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Caught In The Crosshairs: Tales Of Sexual Violence Women Face In Conflict Zones

Across states where insurgencies are rife, women are among the worst victims during security operations as justice elude the victims and errant security personnel are protected by the political machinery to save the government from embarrassment.

Shadow of the gun A Kashmiri woman walks past soldiers in Baramulla district.
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On July 6, 2011, a 16-year-old girl was killed, according to the official version, in police firing in Chhattisgarh’s Karcha village, then a part of Surguja district. Her family alleged that she was raped and murdered by police personnel. Over a decade later, in April this year, a Raipur court acquitted two policemen—while another accused died during the trial—despite noting that there was “ample suspicion of the commission of the offence”, but “improper investigation” had resulted in poor evidence.

While the police had then claimed that she was a Maoist cadre, villagers had refuted the charge. A judicial commission set up to probe the case had submitted its report in 2015 stating that she was not a Maoist. The three policemen—Nikodin Khes, Dharmdutt Dhaniya and Jivan Lal Ratnakar—were charged with murder. Khes died during the trial.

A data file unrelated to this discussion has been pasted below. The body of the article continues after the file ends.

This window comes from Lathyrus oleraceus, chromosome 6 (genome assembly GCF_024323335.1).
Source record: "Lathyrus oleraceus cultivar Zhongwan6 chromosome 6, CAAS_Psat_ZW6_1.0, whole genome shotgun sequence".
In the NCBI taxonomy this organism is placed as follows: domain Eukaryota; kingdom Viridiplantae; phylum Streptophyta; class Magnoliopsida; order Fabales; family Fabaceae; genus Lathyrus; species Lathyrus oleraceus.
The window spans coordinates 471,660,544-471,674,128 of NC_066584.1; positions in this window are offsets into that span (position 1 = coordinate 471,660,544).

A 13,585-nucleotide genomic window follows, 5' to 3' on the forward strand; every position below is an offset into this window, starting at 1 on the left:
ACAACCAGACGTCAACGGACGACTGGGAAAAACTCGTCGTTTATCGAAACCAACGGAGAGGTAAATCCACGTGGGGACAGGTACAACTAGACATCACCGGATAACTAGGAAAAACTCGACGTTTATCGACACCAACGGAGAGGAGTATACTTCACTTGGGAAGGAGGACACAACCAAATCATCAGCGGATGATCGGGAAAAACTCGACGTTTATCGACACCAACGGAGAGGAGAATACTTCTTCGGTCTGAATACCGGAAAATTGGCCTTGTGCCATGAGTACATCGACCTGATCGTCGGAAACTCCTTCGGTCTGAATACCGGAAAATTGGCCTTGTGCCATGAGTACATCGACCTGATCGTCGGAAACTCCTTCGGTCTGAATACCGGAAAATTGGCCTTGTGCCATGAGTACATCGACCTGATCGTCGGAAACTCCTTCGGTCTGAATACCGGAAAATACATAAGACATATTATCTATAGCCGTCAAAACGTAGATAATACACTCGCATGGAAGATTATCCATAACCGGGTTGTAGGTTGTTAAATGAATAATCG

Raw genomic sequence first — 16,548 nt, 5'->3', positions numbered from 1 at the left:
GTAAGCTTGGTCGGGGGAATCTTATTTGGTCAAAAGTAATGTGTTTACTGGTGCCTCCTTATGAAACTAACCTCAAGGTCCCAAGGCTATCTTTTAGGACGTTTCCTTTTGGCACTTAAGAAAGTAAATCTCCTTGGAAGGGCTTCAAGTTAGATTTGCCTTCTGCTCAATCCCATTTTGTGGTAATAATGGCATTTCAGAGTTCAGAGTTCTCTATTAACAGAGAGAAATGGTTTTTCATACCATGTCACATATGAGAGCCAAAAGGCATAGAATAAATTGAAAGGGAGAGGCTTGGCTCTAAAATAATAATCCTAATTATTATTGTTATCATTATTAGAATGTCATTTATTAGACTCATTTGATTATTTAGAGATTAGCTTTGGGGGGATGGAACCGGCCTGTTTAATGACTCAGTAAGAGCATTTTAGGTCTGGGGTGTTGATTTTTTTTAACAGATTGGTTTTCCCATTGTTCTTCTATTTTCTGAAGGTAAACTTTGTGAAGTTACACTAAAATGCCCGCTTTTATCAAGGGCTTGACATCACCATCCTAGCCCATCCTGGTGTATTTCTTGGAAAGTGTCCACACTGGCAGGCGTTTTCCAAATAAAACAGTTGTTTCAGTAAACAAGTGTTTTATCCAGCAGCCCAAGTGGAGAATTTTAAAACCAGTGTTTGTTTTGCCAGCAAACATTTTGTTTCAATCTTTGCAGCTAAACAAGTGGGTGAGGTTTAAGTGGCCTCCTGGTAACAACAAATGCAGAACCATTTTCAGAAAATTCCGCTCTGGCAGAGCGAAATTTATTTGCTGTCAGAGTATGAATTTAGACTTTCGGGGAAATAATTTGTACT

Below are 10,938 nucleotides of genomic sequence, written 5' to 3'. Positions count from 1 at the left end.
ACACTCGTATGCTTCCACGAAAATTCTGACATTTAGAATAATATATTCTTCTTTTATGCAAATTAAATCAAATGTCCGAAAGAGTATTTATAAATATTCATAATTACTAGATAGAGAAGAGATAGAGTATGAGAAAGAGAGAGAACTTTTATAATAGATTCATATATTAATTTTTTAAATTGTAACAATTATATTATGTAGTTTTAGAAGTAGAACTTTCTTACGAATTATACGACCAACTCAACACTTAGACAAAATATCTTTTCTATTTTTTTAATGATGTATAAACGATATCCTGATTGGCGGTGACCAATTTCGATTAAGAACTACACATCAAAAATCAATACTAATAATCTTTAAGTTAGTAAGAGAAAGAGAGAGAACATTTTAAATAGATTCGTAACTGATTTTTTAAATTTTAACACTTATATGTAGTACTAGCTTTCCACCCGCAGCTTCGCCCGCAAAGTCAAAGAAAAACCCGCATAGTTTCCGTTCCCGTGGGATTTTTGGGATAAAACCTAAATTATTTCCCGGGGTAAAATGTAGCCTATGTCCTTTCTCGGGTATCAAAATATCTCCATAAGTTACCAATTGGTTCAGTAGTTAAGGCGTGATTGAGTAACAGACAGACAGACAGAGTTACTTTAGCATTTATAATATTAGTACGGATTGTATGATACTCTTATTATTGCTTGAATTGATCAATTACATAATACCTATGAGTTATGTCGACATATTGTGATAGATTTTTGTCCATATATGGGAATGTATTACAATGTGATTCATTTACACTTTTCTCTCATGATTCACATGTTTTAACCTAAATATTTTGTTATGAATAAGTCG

The April ruling drew the curtains on a case that saw a vicious campaign of victim shaming by the then state government and the police. Her post-mortem report recorded that she had “dilated vagina” and was “habitual about sex”, making it a rare autopsy that commented on the alleged sexual behaviour of the deceased. Then state home minister Nanki Ram Kanwar went on to the extent of saying that she had “relations with truck drivers”. Kanwar added, “Her post-mortem report also said she was habitual about it. What was she doing there at midnight?” The accusations had left her poor parents devastated. Belonging to the Oran tribe, among the poorest communities in Chhattisgarh, she lived in a forested village that had no electricity, and was several hours away from the road. “They first raped my daughter, then killed her and now call her charkati (slut). It hurts the most,” her father had said.

The killing of the Adivasi girl is a searing tale of sexual violence women face in conflict zones—from Chhattisgarh to the Northeast to Kashmir—where justice elude the victims and errant security personnel protected by the political machinery to save the government from embarrassment. Even government agencies are seen locked in unsavoury confrontations with each other.